Generally speaking, mass production and high quality miniature leatherwork don't go hand in hand, so I was curious to see how my somewhat complicated designs would translate into a forty dollar product.
In fact, I was so pleased with Breyer's efforts, I thought it would be fun to get a couple extra sets and tweak them to see if I could push them all the way to live show quality. I said as much as much in the comments section of a blog post, and magically, two sets appeared on my doorstep. Woo hoo!
I planned to dig into them right away, but then life got really busy. The Breyer tack got set aside and eventually was forgotten. I tripped over it while cleaning my studio recently and decided better late than never. I opened the polo set and got to work, starting with the saddle.Without a doubt this is the least LSQ part of the set. The saddle has no tree, so it is very soft and squishy. To make matters worse, this particular saddle was extremely asymmetrical.
I wanted to take the saddle apart entirely, but the rivets in the front make that impossible. Instead, I peeled back the skirts and carefully trimmed them in a way to downplay their unevenness. I also removed the blobby glue and treated all the edges with gum tragacanth and brown Edge Kote.
I removed the stirrup leathers and carefully skived them to reduce the bulk. I also treated them with gum tragacanth. The leather used throughout this set is very soft and prone to fuzzy edges. By the time I was done with this project, every single piece except the metal parts and browband had been treated with gum tragacanth.
I removed the stirrup leathers' buckles and replaced them with a simpler, no buckle construction. This was done to cut down on bulk and give the saddle a smoother, more polished appearance. The stirrups are still adjustable.
Although I hadn't planned to replace any of the hardware, I did end up swapping out the buckles on the girth. It's just so much easier to saddle a model with hole punched billets and nice, big, roller, tongue buckles!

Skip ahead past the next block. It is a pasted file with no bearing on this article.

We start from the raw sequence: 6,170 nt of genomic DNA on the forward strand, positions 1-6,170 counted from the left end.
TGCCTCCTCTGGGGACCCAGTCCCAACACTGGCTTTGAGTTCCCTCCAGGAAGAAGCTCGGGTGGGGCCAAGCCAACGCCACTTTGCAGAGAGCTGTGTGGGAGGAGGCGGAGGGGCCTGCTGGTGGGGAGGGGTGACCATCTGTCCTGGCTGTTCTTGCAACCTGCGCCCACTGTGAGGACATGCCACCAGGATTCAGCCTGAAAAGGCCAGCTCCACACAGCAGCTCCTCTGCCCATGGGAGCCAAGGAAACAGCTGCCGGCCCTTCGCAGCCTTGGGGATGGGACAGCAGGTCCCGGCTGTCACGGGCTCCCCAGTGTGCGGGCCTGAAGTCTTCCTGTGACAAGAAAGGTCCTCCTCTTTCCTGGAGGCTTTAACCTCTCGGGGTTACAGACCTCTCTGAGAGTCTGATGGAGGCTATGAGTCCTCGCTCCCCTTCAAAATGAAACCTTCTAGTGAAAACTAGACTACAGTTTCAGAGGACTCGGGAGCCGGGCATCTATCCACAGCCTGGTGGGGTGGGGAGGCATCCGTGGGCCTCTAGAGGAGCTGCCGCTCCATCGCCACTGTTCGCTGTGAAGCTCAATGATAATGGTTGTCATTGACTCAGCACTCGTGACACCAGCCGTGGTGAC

Here's the finished saddle.
Compare it to the original finish version. As you can see, the main difference is the cleaner, smoother, dyed edges. I did also remove the little strip of leather that was glued to the back of the cantle.
On to the breastplate!I removed all the buckles, scraped away the old glue, skived, treated each piece with gum tragacanth and re-glued. Here's the before...
and here's the after.
While not as polished as my usual custom work, I'm pleased with the finished breastplate. It's not tip top live show quality, but it doesn't scream play tack either.
The martingale and bridle were more of the same. I removed the hardware, skived, treated and re-glued each piece.
However, the bridle presented some additional challenges due to leather damage.
Instead of using leather dye, which can be hard to control, I decided to paint the affected area with Edge Kote.
That was a good decision. The strap looks almost as good as new.
Since the bridle was in pieces anyway, I also swapped out the bit rings and added a silver bead for the mouthpiece.
I'm not going to kid you about this: It took a lot of time, patience and skillful skiving to rebuild this bridle. I probably could have made a new one with less effort. Still, I am pleased with the results. Compare it...
to the straight-from-the-box version. The difference is pretty obvious!This was an interesting challenge. Thank you for your patience, Mackenzie. I hope you are pleased with the (long overdue) results!